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Jefferson R. "Soapy" Smith (1860)close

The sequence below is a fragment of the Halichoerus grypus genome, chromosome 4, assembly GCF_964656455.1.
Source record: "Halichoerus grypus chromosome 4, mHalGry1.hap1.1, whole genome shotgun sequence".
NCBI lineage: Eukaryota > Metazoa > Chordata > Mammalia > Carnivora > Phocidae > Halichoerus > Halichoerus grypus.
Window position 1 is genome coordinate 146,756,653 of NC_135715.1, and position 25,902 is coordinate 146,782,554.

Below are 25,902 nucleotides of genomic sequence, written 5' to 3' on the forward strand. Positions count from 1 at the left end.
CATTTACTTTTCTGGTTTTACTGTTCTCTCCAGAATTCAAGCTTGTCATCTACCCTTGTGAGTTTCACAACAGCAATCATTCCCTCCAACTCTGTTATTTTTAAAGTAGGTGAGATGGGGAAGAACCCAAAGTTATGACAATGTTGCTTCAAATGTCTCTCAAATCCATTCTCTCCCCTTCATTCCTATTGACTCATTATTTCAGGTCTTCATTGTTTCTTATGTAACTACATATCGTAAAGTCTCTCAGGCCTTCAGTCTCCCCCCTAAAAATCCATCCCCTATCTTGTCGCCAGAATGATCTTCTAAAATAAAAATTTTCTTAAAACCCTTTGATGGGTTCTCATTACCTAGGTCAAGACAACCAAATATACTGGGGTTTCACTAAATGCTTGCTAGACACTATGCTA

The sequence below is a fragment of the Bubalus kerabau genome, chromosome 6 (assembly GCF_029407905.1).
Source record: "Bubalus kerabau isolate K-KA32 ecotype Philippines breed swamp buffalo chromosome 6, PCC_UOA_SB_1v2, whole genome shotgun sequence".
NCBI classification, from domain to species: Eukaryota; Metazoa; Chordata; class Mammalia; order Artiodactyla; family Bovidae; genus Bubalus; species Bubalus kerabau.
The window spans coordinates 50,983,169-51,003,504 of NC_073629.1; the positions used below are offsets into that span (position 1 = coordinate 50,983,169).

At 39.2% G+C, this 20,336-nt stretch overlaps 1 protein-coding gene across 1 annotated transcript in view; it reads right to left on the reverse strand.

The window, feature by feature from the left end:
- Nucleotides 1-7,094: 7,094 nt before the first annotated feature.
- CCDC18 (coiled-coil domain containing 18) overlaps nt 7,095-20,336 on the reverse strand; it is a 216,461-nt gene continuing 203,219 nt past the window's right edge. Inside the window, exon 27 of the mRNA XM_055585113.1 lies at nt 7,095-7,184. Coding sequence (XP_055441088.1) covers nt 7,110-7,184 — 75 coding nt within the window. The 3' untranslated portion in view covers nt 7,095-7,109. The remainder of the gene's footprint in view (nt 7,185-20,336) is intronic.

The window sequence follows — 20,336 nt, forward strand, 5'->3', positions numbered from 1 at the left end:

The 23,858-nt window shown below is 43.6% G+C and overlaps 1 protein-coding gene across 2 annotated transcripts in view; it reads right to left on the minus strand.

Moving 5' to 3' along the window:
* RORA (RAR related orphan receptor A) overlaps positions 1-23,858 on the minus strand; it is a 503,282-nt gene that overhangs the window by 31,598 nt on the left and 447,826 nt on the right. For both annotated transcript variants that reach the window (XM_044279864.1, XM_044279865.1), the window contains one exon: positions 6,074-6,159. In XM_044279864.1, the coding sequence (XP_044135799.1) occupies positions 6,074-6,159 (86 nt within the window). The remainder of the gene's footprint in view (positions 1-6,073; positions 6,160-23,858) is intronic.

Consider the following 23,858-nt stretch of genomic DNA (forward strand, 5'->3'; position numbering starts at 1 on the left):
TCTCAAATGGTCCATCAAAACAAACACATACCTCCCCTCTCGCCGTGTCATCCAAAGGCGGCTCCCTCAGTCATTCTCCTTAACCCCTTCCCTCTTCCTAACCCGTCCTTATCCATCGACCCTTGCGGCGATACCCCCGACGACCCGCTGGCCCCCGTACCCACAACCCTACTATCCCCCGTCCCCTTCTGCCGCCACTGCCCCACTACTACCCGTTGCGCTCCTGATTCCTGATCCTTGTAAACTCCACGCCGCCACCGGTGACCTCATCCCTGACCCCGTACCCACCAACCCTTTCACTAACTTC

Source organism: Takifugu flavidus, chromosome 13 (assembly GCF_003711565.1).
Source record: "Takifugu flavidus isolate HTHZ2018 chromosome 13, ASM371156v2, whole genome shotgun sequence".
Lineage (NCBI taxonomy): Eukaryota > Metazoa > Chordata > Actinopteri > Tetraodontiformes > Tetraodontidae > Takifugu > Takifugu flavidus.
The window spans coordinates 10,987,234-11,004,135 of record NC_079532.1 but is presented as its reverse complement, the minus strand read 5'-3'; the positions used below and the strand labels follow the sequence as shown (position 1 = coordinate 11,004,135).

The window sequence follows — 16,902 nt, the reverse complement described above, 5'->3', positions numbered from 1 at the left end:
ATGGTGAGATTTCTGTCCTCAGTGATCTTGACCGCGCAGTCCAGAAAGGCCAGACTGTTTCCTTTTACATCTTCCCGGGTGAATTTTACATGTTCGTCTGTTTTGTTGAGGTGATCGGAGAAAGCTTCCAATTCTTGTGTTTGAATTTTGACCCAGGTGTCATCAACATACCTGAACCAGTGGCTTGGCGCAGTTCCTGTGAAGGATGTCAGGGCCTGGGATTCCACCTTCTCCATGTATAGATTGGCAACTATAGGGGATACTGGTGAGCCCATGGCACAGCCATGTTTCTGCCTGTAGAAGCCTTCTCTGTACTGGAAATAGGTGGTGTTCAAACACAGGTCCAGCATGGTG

Famous (or infamous) outlaw and con-man who left Colorado on unfriendly terms with the law and showed up in Skagway, Alaska at the height of the Klondike Gold Rush in 1897. He was quick to organize his own gang of brutes to fleece the miners for as much as he could in this lawless gold-rush town. Along with many other money-making schemes, "Soapy" convinced the adventurous miners that he was telegraphing their messages to families back home in California or Seattle from his Dominion Telegraph Service. He then shared "replies" from home requesting money. The money he promised to wire home went straight into his own pocket, as no one realized that the "wires" for his telegraph went a few feet out into the water and stopped. On July 8, 1898, a group of 101 angry men finally came after Soapy, furious that his gang had taken over $2000 from one miner. The town surveyor, Frank Reid, faced a drunken Soapy in a gun-duel at the docks, and Soapy was killed instantly. Reid died a few days later. No one celebrates Reid much anymore, but there is an annual remembrance of Soapy every year on July 8 in Skagway. To many he is as famous as Butch Cassidy or Billy the Kid.

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